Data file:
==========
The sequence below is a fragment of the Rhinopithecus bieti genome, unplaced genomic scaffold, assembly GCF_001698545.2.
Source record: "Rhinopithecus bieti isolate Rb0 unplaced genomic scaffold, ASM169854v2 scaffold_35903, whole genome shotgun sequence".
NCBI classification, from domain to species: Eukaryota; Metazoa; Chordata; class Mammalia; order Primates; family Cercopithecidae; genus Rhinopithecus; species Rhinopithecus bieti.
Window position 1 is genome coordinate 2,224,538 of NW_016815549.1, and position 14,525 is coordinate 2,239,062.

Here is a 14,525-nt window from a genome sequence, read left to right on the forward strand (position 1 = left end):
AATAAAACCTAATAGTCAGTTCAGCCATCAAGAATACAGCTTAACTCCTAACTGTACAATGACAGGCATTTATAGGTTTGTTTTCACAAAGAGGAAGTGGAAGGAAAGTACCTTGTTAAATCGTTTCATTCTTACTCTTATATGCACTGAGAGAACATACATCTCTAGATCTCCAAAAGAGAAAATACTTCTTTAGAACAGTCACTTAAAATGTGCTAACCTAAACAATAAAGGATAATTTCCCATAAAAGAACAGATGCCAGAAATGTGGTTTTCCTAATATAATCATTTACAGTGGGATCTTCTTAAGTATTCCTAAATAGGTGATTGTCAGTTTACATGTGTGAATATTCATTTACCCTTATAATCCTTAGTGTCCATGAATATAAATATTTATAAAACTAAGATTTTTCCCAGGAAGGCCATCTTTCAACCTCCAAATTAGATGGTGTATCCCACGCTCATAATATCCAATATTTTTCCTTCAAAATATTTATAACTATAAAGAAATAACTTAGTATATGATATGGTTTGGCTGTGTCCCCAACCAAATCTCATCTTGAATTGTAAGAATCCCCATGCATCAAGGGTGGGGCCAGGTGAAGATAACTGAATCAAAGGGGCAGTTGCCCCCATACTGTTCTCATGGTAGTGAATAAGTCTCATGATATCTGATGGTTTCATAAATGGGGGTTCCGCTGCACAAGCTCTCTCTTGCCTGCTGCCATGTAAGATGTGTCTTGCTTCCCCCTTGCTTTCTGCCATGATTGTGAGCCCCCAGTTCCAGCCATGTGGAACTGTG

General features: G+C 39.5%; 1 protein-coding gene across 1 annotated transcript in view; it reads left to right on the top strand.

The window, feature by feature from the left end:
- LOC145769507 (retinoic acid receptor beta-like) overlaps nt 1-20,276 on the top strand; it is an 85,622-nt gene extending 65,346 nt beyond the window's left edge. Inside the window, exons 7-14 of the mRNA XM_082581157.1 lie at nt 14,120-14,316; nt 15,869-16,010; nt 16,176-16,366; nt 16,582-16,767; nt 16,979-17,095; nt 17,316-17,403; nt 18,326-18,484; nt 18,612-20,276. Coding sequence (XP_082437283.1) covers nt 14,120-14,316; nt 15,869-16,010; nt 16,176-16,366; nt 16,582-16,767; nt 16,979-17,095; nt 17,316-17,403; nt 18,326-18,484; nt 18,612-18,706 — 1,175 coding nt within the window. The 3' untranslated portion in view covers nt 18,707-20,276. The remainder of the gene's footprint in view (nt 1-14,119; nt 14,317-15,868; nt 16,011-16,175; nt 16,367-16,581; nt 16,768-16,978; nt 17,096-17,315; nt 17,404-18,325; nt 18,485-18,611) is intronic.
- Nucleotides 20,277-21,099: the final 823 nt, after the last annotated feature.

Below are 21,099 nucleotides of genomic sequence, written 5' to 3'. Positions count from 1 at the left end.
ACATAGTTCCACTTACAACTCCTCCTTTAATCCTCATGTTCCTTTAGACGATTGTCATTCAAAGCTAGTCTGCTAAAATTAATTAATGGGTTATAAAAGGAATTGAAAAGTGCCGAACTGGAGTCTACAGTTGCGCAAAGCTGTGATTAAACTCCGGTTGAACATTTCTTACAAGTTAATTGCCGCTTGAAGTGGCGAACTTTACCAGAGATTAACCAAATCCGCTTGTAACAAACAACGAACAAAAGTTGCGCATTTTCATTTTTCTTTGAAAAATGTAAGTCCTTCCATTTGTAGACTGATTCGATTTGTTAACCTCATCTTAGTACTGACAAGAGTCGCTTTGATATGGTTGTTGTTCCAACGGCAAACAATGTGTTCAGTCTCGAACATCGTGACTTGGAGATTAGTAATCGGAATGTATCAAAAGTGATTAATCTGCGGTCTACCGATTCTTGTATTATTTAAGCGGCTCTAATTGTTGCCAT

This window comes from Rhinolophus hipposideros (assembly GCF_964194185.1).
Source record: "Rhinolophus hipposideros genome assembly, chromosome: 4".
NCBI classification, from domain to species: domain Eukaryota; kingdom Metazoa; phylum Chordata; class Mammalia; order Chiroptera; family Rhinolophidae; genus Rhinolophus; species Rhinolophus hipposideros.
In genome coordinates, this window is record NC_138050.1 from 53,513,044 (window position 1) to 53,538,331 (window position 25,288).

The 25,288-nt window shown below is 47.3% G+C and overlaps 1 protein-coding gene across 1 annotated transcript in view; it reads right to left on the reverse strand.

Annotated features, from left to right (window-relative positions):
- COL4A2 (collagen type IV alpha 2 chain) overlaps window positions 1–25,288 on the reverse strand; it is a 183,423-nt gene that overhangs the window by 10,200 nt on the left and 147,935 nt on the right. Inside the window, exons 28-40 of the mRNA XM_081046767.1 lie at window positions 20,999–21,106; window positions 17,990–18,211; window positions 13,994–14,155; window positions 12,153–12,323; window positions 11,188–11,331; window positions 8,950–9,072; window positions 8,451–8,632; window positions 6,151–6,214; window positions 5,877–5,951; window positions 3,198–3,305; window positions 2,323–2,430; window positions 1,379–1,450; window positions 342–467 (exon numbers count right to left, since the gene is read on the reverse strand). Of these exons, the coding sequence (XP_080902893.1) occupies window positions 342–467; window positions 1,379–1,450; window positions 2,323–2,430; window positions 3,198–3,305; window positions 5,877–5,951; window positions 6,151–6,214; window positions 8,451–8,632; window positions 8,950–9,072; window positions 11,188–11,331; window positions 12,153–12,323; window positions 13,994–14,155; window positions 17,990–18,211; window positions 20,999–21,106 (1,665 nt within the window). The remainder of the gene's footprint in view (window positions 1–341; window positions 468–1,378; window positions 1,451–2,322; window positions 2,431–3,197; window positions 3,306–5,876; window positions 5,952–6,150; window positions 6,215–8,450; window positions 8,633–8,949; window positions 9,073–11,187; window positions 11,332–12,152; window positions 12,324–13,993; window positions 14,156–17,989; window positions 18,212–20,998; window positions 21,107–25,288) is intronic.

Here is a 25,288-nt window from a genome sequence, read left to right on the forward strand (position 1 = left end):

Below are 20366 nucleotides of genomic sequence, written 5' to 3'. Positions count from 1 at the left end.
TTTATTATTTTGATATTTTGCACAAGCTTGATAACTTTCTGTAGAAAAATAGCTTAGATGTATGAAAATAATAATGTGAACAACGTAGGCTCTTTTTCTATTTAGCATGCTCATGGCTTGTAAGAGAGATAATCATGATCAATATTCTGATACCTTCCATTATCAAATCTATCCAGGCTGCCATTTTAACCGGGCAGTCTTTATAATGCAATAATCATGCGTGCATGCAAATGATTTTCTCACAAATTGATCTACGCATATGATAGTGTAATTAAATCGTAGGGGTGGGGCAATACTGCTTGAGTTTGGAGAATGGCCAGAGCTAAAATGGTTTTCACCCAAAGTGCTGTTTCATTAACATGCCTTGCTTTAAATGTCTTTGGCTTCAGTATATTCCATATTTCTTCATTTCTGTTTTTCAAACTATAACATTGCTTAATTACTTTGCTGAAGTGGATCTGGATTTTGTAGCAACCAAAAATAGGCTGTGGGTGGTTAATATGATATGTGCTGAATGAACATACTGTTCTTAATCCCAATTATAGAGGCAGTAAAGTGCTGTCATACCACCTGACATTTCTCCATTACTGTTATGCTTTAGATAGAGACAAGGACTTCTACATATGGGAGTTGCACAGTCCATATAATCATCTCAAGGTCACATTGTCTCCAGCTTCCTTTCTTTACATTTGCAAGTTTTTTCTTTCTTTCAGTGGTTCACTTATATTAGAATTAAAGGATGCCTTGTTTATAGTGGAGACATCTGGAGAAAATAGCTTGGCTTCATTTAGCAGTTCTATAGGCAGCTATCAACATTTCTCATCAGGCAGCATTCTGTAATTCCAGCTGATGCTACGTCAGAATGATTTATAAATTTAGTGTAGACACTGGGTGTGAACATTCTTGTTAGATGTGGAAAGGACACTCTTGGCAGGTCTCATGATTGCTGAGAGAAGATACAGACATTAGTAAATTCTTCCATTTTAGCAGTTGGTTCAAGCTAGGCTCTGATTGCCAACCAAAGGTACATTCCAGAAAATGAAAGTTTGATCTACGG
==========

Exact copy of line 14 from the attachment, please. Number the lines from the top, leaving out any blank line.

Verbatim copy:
Source record: "Rhinolophus hipposideros genome assembly, chromosome: 4".